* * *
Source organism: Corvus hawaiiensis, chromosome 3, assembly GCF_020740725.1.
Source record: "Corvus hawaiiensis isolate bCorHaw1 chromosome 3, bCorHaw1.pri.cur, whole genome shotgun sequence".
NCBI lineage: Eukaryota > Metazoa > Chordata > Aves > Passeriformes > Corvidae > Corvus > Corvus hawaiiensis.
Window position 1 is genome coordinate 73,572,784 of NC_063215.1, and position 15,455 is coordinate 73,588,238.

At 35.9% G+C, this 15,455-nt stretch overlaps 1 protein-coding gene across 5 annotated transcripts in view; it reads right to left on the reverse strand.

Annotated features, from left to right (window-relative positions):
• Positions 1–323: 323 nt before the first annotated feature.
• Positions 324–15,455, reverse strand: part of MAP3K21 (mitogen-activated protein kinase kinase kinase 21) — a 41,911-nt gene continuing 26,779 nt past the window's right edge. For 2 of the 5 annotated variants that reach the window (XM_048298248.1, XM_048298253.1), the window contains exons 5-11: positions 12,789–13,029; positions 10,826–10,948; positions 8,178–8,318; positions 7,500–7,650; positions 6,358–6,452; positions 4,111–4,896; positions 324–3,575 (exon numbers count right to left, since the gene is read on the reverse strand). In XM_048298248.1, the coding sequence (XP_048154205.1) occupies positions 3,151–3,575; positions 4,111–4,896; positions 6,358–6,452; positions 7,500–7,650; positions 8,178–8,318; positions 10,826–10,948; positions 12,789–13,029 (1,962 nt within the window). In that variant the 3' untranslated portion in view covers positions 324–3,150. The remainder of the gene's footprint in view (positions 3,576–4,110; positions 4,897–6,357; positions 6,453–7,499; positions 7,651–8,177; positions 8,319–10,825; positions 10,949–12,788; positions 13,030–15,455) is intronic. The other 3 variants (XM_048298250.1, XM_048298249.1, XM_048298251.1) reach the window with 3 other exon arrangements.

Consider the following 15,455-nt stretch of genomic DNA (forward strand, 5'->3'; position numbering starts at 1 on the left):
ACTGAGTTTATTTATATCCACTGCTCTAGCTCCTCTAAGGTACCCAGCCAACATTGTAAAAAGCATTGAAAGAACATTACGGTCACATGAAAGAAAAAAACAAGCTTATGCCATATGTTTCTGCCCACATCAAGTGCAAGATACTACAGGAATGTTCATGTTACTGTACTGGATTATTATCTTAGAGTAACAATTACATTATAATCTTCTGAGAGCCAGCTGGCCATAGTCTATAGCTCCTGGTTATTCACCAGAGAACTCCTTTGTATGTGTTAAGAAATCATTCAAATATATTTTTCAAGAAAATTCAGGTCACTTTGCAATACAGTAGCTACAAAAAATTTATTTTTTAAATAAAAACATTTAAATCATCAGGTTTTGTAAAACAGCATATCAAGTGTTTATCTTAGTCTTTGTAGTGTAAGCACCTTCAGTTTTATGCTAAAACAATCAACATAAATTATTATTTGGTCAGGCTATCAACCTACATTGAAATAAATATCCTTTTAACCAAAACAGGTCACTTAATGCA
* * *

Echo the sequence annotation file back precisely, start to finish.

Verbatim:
Source organism: Corvus hawaiiensis, chromosome 3, assembly GCF_020740725.1.
Source record: "Corvus hawaiiensis isolate bCorHaw1 chromosome 3, bCorHaw1.pri.cur, whole genome shotgun sequence".
NCBI lineage: Eukaryota > Metazoa > Chordata > Aves > Passeriformes > Corvidae > Corvus > Corvus hawaiiensis.
Window position 1 is genome coordinate 73,572,784 of NC_063215.1, and position 15,455 is coordinate 73,588,238.

At 35.9% G+C, this 15,455-nt stretch overlaps 1 protein-coding gene across 5 annotated transcripts in view; it reads right to left on the reverse strand.

Annotated features, from left to right (window-relative positions):
• Positions 1–323: 323 nt before the first annotated feature.
• Positions 324–15,455, reverse strand: part of MAP3K21 (mitogen-activated protein kinase kinase kinase 21) — a 41,911-nt gene continuing 26,779 nt past the window's right edge. For 2 of the 5 annotated variants that reach the window (XM_048298248.1, XM_048298253.1), the window contains exons 5-11: positions 12,789–13,029; positions 10,826–10,948; positions 8,178–8,318; positions 7,500–7,650; positions 6,358–6,452; positions 4,111–4,896; positions 324–3,575 (exon numbers count right to left, since the gene is read on the reverse strand). In XM_048298248.1, the coding sequence (XP_048154205.1) occupies positions 3,151–3,575; positions 4,111–4,896; positions 6,358–6,452; positions 7,500–7,650; positions 8,178–8,318; positions 10,826–10,948; positions 12,789–13,029 (1,962 nt within the window). In that variant the 3' untranslated portion in view covers positions 324–3,150. The remainder of the gene's footprint in view (positions 3,576–4,110; positions 4,897–6,357; positions 6,453–7,499; positions 7,651–8,177; positions 8,319–10,825; positions 10,949–12,788; positions 13,030–15,455) is intronic. The other 3 variants (XM_048298250.1, XM_048298249.1, XM_048298251.1) reach the window with 3 other exon arrangements.

Consider the following 15,455-nt stretch of genomic DNA (forward strand, 5'->3'; position numbering starts at 1 on the left):
ACTGAGTTTATTTATATCCACTGCTCTAGCTCCTCTAAGGTACCCAGCCAACATTGTAAAAAGCATTGAAAGAACATTACGGTCACATGAAAGAAAAAAACAAGCTTATGCCATATGTTTCTGCCCACATCAAGTGCAAGATACTACAGGAATGTTCATGTTACTGTACTGGATTATTATCTTAGAGTAACAATTACATTATAATCTTCTGAGAGCCAGCTGGCCATAGTCTATAGCTCCTGGTTATTCACCAGAGAACTCCTTTGTATGTGTTAAGAAATCATTCAAATATATTTTTCAAGAAAATTCAGGTCACTTTGCAATACAGTAGCTACAAAAAATTTATTTTTTAAATAAAAACATTTAAATCATCAGGTTTTGTAAAACAGCATATCAAGTGTTTATCTTAGTCTTTGTAGTGTAAGCACCTTCAGTTTTATGCTAAAACAATCAACATAAATTATTATTTGGTCAGGCTATCAACCTACATTGAAATAAATATCCTTTTAACCAAAACAGGTCACTTAATGCA